Pages

Shades of Hate

Storyteller's most complex component is the story simulator. Being the first of its kind with the requirements I have, it is not surprising that I rewrite it every now and then to make it better and more powerful.

For a long time, Storyteller didn't care how character A ended up hating character B; only the fact that "A hates B" mattered. But the past week I enabled the simulator to remember these details. Events can be more detailed now: heartbreak may be about unrequited love, losing a loved one or being skipped over by a crush. But the most affected concept was hate.

Storyteller tells apart anger, dislike and hate. You may be angry at someone you love. You may dislike someone you don't know. But hate in Storyteller is deep, intense, and now pretty colorful:

You steal, capture or fight someone: you are hated.
Jealousy implies hate, villains don't take rejection kindly and Tim ended up hurting somebody Adam loved.

Of course, not all hate is related to villainy:

Hey!

This new feature allows more sophisticated stories and better feedback.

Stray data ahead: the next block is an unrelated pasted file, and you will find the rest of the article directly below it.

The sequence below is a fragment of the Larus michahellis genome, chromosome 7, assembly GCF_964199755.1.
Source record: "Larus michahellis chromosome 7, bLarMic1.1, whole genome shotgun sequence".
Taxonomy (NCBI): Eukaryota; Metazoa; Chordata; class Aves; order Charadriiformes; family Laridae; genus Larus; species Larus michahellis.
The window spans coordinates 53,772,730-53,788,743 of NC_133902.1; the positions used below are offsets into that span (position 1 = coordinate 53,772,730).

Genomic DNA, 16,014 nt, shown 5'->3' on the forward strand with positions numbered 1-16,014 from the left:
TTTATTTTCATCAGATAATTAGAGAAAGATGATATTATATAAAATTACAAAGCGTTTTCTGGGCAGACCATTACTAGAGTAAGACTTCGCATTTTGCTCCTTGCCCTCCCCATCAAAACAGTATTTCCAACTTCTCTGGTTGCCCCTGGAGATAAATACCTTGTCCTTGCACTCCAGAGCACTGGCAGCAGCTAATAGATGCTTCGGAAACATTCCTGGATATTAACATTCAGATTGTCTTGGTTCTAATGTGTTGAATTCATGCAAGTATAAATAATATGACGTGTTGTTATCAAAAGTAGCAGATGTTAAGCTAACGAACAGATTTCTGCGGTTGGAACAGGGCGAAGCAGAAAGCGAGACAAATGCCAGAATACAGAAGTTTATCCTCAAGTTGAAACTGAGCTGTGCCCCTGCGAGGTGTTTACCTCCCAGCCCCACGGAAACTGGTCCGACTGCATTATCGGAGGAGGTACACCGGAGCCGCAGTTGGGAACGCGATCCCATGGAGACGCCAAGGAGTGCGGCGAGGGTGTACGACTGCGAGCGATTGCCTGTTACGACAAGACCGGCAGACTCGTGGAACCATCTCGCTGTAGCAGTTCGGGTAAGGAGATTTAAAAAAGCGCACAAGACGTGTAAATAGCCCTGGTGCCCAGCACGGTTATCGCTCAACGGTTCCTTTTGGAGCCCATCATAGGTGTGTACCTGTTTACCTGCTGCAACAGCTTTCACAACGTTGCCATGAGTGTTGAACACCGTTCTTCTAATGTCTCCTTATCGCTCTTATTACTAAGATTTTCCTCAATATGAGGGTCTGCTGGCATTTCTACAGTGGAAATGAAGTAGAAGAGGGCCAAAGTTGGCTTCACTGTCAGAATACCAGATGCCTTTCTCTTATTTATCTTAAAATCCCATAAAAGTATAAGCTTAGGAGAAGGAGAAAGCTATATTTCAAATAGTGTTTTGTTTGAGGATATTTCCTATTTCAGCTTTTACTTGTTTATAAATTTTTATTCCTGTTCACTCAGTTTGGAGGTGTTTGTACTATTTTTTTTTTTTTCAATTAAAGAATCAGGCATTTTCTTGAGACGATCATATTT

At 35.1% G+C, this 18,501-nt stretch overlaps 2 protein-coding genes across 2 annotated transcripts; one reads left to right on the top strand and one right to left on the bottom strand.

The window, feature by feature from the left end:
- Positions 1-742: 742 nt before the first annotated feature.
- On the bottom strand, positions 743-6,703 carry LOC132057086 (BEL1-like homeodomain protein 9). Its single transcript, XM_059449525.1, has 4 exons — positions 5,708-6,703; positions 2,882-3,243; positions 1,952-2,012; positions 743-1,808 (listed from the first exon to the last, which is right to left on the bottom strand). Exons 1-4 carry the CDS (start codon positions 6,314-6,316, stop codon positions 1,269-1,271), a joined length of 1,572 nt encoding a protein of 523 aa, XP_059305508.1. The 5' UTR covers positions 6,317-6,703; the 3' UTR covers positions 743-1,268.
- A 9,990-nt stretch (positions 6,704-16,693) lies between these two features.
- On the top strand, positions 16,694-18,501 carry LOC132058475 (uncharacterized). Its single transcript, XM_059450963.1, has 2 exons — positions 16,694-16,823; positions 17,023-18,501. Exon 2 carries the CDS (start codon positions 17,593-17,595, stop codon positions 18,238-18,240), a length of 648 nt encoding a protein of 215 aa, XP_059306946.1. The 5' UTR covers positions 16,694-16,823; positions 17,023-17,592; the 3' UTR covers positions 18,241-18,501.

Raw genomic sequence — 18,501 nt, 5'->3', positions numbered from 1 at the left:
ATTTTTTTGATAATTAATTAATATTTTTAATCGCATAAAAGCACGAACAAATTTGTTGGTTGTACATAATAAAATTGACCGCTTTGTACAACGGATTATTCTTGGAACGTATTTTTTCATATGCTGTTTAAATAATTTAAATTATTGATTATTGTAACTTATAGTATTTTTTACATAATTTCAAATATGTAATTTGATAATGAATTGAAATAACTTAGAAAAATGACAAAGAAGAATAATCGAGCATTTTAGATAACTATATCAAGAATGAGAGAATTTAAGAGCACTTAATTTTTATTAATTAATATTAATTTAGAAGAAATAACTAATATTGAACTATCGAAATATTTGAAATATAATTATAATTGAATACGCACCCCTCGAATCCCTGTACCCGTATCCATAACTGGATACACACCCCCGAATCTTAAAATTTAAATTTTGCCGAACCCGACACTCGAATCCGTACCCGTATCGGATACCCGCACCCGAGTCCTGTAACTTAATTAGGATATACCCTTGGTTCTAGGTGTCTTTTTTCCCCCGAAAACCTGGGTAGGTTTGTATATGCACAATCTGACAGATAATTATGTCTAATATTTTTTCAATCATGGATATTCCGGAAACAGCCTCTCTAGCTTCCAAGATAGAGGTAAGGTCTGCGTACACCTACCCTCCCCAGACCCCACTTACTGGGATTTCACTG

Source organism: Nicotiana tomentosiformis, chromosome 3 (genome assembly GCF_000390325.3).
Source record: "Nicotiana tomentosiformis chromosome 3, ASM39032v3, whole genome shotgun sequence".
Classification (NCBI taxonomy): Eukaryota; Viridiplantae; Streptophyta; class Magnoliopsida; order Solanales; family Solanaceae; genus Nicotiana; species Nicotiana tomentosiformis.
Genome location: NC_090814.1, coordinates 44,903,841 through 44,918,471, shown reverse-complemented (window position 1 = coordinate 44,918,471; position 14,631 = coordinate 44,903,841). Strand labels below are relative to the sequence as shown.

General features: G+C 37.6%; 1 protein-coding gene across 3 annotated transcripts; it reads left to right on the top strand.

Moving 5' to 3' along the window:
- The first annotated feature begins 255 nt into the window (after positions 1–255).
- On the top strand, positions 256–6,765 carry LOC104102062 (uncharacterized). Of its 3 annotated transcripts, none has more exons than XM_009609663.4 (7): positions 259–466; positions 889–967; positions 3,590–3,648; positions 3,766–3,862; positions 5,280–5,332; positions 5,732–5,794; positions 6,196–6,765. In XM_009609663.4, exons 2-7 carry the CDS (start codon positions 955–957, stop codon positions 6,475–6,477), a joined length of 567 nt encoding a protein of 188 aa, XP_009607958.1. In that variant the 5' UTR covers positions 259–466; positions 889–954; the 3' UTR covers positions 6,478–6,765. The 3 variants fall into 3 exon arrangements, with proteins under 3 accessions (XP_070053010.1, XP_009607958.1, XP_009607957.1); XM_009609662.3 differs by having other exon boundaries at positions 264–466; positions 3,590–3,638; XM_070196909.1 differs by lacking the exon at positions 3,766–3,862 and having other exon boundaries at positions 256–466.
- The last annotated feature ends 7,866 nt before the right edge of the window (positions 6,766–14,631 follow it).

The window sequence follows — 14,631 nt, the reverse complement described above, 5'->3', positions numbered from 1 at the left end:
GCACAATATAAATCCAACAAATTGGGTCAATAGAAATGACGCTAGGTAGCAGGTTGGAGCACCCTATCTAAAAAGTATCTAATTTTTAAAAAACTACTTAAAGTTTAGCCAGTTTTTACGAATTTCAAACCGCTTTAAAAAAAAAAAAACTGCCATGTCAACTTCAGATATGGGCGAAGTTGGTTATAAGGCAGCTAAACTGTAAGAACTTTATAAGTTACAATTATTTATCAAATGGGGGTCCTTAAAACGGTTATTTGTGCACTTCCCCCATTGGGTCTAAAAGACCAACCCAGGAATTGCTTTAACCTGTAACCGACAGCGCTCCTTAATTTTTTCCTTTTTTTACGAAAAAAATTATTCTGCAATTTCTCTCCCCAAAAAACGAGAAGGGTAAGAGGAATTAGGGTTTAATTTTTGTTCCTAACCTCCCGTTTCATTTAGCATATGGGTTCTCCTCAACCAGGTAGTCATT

Other updates:
  • I keep rewriting the game in Haxe, making improvements up and down in everything.
  • I managed to make a few of the older levels better and more interesting.
  • I think I made the hardest level so far... It involves parenthood, love, law and revenge!

6 comments:

  1. It's weird, in the last panel I get that Eve is mad at Maria for trying to steal away Adam, but that assumes a lot of rules about what it means to place Maria near Adam. So in one way it's great because I had to think for a bit about why Eve was mad, but in another it's not great because I am not 100% sure of what rules generated that.

    ReplyDelete
    Replies
    1. I guess it comes from different character traits, Eve and Adam are faithful while Maria is not, so seeing them together might make Eve jealous, despite them not being in love with each other... That is what I get from NL's video...

      Delete
    2. Proximity of characters is important in Storyteller. Not the actual distance, but the relative distance between characters. Characters close to each other "interact" between them, and characters "looking into" a pair of other characters are in most cases just witnesses.

      Thus, Maria and Adam interact directly -> Maria declares, Adam rejects. Eve on the other hand, is not interacting with them but being a witness of the declaration, therefore getting angry...

      Delete